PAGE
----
Abigail Walters

Abigail Walters's picture
  • Publishing/Career
  • Lit Fest
Abigail Walters

Contact Info:

Abby Walters is a Literary Agent at leading publishing and entertainment agency Creative Artists Agency (CAA). Walters is based in the New York office and creates publishing opportunities across all agency departments. Some of her clients include Thao Thai, Honor Levy, Zoë Eisenberg, Samantha Leach, Nadine Jolie Courtney, Christina McDowell, and more. Walters began her career at Random House in publicity and special events before joining CAA in 2017. She graduated from Miami University of Ohio with a degree in English Literature. She is also a graduate of Columbia University’s Publishing Course and originally from Cleveland, Ohio.


Walters is most interested in literary fiction but is also actively looking to acquire upmarket commercial fiction. She is especially drawn to stories that explore the intersection of culture and technology (including speculative fiction), coming of age, intense, complicated friendships, the nuances of motherhood and how it informs identity, and the quest for self-optimization. She gravitates toward stories that hinge on an outsized relationship with another person like On Earth We’re Briefly Gorgeous by Ocean Vuong or an obsession with remedying oneself like The Answers by Catherine Lacey and My Year of Rest and Relaxation by Otessa Moshfegh. She’s also fond of works that rely on group dynamics and dependencies to create conflict and drive plot like A Little Life by Hanya Yanagihara, Conversations with Friends by Sally Rooney, and The Interestings by Meg Wolitzer. She tends to want an element of romantic love or exploration of intimacy especially if it creates a challenge to cultural heritage, racial and/or self-identity like that seen in Chimamanda Ngozi Adichie’s Americanah and Elif Batuman’s The Idiot. In the more commercial books she considers, she appreciates a level of humor and voice that offers commentary on unfolding antics and behavior like Taffy Brodesser-Akner’s Fleishman is in Trouble.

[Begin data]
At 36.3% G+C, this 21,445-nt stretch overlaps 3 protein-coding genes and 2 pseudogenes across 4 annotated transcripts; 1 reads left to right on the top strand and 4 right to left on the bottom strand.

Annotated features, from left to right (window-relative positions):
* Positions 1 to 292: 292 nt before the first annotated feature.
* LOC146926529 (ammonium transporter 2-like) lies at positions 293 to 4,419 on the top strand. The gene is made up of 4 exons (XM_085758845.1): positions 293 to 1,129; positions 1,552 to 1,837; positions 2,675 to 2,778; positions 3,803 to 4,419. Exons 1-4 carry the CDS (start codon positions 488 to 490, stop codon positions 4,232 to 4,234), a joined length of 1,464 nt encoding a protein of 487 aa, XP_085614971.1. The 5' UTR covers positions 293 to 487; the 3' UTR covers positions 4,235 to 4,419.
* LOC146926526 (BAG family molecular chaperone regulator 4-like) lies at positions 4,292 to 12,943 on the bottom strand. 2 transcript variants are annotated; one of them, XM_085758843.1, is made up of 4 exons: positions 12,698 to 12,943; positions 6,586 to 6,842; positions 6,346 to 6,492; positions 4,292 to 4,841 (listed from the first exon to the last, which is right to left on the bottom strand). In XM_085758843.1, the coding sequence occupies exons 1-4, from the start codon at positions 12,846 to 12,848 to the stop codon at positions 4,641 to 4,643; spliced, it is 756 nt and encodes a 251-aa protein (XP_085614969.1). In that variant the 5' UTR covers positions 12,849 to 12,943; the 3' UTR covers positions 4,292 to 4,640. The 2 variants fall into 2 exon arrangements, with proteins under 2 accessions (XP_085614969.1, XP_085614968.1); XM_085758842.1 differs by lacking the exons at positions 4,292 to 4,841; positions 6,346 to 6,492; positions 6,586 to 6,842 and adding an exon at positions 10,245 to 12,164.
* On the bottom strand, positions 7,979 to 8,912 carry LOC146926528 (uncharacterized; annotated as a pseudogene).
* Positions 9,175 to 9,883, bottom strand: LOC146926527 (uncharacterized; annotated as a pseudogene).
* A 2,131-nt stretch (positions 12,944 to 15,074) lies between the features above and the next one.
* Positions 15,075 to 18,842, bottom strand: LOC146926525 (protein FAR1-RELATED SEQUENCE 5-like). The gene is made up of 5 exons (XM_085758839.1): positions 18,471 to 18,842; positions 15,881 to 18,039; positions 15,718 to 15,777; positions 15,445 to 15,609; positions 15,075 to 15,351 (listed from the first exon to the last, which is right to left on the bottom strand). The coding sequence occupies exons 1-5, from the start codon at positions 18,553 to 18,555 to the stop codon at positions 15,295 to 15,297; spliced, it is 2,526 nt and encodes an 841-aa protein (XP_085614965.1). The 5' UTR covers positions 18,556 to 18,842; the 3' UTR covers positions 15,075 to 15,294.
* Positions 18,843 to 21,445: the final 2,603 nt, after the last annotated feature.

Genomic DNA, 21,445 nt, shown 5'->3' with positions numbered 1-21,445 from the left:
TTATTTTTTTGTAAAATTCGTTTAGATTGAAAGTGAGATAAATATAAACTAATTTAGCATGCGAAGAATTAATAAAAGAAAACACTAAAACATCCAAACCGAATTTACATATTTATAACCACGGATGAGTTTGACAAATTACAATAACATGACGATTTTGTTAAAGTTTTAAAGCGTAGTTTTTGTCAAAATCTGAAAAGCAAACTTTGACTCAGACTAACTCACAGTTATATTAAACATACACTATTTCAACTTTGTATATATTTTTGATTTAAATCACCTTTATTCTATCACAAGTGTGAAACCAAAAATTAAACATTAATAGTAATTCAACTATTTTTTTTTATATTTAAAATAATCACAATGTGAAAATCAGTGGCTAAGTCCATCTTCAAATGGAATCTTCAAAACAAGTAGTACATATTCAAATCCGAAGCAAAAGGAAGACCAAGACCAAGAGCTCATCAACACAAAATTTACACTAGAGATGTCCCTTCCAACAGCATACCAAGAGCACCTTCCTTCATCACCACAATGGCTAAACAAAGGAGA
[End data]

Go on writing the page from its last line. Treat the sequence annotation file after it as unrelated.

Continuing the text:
Walters also loves a good memoir and gravitates toward late coming-of-age stories centered around identity exploration that employ a quiet, lyrical style like Ariel Levy’s The Rules Do Not Apply, Saeed Jones’s How We Fight for Our Lives, and Bill Hayes’s Insomniac City. She’s also fascinated with personal stories that explore our relationship with work and work culture like Uncanny Valley by Anna Wiener and Maybe You Should Talk to Someone by Lori Gottlieb, as well as narratives that explore parenthood’s influence on identity like Sheila Heti’s Motherhood.